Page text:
Emergency Communication

Preparing for disasters and emergencies helps everyone in the family accept the possibility that a disaster can happen. Having an emergency plan helps reduce anxiety and stress in an emergency situation.  One important component in any emergency plan is a communications plan. It is essential that family members know how to contact and meet up with one another.

Create an Emergency Communications Plan

Choose an out-of-town contact that each family member will call, text, or e-mail to check-in should family members be separated when a disaster occurs. The selected contact should live far enough away that they would unlikely be directly affected by the same event. The contact must know and understand his or her role in the family’s emergency plan.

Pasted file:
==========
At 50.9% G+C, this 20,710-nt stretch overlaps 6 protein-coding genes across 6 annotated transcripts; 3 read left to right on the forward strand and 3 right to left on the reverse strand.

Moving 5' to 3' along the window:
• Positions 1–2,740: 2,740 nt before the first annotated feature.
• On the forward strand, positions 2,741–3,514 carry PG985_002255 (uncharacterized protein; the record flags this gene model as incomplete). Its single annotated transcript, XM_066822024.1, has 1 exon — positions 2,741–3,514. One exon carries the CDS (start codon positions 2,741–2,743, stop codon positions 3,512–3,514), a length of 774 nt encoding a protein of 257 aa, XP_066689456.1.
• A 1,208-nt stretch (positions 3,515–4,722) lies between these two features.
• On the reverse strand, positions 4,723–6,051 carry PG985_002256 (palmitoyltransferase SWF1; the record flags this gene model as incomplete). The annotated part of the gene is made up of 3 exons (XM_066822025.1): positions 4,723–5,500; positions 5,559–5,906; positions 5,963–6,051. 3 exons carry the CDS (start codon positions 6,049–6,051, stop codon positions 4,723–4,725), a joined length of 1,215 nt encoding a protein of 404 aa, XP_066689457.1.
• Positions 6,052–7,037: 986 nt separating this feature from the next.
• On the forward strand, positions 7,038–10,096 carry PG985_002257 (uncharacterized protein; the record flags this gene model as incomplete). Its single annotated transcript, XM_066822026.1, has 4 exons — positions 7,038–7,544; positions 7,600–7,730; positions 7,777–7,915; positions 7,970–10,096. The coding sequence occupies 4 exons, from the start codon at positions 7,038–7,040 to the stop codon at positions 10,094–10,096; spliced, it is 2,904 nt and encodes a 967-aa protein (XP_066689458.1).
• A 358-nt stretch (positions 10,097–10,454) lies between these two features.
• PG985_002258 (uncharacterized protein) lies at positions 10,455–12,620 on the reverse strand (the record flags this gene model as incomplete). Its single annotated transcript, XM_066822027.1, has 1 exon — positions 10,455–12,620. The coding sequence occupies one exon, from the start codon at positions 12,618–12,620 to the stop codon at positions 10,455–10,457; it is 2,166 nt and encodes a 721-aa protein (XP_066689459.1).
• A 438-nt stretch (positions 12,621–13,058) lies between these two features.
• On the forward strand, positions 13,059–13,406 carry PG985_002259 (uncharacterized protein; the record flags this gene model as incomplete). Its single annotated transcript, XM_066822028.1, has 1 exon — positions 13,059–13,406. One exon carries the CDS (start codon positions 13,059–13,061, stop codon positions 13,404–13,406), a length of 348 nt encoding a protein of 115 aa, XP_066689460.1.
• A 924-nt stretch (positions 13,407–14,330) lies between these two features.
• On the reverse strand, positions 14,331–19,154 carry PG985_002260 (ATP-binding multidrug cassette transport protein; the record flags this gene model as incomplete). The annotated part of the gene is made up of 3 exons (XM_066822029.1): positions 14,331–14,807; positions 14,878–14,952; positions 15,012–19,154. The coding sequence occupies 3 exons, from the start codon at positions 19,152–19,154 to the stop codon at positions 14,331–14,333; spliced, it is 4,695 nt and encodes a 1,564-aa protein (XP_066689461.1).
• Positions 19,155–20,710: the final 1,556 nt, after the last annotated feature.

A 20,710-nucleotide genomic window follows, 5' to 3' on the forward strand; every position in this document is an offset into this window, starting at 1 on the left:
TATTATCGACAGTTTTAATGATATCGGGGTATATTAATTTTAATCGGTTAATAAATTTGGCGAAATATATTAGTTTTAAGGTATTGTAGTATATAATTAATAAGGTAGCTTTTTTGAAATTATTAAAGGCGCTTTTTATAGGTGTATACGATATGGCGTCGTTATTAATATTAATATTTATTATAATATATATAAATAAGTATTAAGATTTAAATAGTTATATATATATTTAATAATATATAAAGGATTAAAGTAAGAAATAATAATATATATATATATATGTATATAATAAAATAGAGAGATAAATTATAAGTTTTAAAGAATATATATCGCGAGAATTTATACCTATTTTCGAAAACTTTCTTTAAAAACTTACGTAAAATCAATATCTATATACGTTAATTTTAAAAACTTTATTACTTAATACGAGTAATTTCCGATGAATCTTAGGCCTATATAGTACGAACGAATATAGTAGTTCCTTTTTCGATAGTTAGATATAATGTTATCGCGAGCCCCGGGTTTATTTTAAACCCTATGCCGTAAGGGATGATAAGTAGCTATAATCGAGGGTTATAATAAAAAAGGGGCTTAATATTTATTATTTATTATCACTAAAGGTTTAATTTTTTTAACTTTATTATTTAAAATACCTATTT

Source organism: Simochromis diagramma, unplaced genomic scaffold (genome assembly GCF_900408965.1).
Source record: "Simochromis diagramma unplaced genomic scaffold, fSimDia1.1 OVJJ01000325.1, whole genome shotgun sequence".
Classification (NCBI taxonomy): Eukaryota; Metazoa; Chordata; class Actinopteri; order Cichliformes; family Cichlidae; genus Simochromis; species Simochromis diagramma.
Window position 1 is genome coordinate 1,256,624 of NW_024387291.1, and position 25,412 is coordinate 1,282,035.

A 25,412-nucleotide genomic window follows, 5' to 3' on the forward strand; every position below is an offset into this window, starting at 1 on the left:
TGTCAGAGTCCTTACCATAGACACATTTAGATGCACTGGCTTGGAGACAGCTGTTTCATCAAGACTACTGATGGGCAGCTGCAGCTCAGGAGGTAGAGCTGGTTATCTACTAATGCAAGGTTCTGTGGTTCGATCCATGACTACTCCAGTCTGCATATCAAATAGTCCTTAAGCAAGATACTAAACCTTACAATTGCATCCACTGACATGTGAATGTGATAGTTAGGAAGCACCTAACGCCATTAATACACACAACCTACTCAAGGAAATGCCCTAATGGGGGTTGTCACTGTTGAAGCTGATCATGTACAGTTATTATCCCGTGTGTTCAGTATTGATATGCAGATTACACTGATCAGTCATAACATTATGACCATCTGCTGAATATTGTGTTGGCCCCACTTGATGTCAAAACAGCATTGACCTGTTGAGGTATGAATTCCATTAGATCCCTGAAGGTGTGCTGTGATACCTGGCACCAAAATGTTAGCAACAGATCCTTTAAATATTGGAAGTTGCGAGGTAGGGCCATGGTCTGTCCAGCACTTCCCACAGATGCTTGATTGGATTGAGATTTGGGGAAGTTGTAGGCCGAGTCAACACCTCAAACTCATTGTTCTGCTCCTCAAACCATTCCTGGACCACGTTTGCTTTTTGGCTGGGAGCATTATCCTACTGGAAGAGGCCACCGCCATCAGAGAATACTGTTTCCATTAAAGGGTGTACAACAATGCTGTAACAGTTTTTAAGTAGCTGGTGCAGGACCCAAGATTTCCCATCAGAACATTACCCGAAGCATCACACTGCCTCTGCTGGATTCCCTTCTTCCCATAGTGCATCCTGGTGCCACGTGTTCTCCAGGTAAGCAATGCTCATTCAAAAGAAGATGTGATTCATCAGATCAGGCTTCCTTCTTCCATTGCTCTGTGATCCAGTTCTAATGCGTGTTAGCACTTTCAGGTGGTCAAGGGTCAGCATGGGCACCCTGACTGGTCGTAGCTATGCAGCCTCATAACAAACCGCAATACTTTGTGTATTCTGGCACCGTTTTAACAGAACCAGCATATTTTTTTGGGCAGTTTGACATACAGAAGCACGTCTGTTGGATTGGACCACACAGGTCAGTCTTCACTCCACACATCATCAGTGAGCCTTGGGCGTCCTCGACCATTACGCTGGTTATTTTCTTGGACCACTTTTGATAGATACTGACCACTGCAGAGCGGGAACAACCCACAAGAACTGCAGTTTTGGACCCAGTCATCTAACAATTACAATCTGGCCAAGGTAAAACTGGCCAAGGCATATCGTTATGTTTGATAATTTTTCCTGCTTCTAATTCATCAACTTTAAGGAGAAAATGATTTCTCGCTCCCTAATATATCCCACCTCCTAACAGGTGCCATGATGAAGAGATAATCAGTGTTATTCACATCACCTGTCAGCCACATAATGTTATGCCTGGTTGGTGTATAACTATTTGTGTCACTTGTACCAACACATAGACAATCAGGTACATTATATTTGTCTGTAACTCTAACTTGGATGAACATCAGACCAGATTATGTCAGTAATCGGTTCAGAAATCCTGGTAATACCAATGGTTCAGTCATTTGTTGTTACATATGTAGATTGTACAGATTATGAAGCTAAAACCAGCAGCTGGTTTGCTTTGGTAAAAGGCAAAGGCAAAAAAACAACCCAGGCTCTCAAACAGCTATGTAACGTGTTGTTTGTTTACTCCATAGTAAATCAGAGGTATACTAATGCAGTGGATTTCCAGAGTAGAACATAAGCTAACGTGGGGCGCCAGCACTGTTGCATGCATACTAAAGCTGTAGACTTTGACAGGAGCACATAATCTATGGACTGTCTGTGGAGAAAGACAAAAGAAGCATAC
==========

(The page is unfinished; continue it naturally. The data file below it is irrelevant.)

To facilitate this process, print the blank communications cards and fill them out.  Give the completed cards to every family member and the out-of-town contact.  By folding the cards in half, they can easily be carried in a wallet, purse, or backpack. Leave these contact numbers at work and at children’s schools.  Remind family members to try all modes of communication until they reach their contact person.  This includes cell phone, land phone lines, and e-mail.

Print a Family Emergency Communications Card below.

Emergency Broadcasts

During an emergency or disaster, it is important to get instructions from officials about what you should do to respond.  These instructions may include information on evacuating, sheltering in place, or limiting water usage.  Because of the potential loss of electricity during an emergency, it is necessary to have a battery powered portable radio or TV and extra batteries.

In the event of an emergency, radios should be tuned to one of the Emergency Alert Stations for official Federal Government announcements, instructions or additional information.